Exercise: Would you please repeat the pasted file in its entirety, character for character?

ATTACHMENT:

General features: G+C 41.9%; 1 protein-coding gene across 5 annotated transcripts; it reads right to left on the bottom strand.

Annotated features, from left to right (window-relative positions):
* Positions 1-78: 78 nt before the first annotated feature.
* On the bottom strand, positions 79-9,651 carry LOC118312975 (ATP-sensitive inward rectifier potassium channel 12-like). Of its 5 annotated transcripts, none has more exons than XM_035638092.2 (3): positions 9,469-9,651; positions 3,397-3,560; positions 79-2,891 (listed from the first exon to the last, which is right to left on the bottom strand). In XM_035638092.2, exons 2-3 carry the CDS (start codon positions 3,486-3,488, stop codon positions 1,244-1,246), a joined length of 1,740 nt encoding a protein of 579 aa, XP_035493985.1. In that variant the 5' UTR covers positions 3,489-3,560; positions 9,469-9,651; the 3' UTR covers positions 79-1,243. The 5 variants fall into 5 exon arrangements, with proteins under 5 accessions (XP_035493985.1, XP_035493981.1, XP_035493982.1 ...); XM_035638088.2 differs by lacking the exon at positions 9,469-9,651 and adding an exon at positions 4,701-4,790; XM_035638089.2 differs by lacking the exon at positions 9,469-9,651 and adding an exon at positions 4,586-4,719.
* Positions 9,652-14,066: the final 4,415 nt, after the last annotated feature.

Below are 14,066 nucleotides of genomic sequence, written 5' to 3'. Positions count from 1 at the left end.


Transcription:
General features: G+C 41.9%; 1 protein-coding gene across 5 annotated transcripts; it reads right to left on the bottom strand.

Annotated features, from left to right (window-relative positions):
* Positions 1-78: 78 nt before the first annotated feature.
* On the bottom strand, positions 79-9,651 carry LOC118312975 (ATP-sensitive inward rectifier potassium channel 12-like). Of its 5 annotated transcripts, none has more exons than XM_035638092.2 (3): positions 9,469-9,651; positions 3,397-3,560; positions 79-2,891 (listed from the first exon to the last, which is right to left on the bottom strand). In XM_035638092.2, exons 2-3 carry the CDS (start codon positions 3,486-3,488, stop codon positions 1,244-1,246), a joined length of 1,740 nt encoding a protein of 579 aa, XP_035493985.1. In that variant the 5' UTR covers positions 3,489-3,560; positions 9,469-9,651; the 3' UTR covers positions 79-1,243. The 5 variants fall into 5 exon arrangements, with proteins under 5 accessions (XP_035493985.1, XP_035493981.1, XP_035493982.1 ...); XM_035638088.2 differs by lacking the exon at positions 9,469-9,651 and adding an exon at positions 4,701-4,790; XM_035638089.2 differs by lacking the exon at positions 9,469-9,651 and adding an exon at positions 4,586-4,719.
* Positions 9,652-14,066: the final 4,415 nt, after the last annotated feature.

Below are 14,066 nucleotides of genomic sequence, written 5' to 3'. Positions count from 1 at the left end.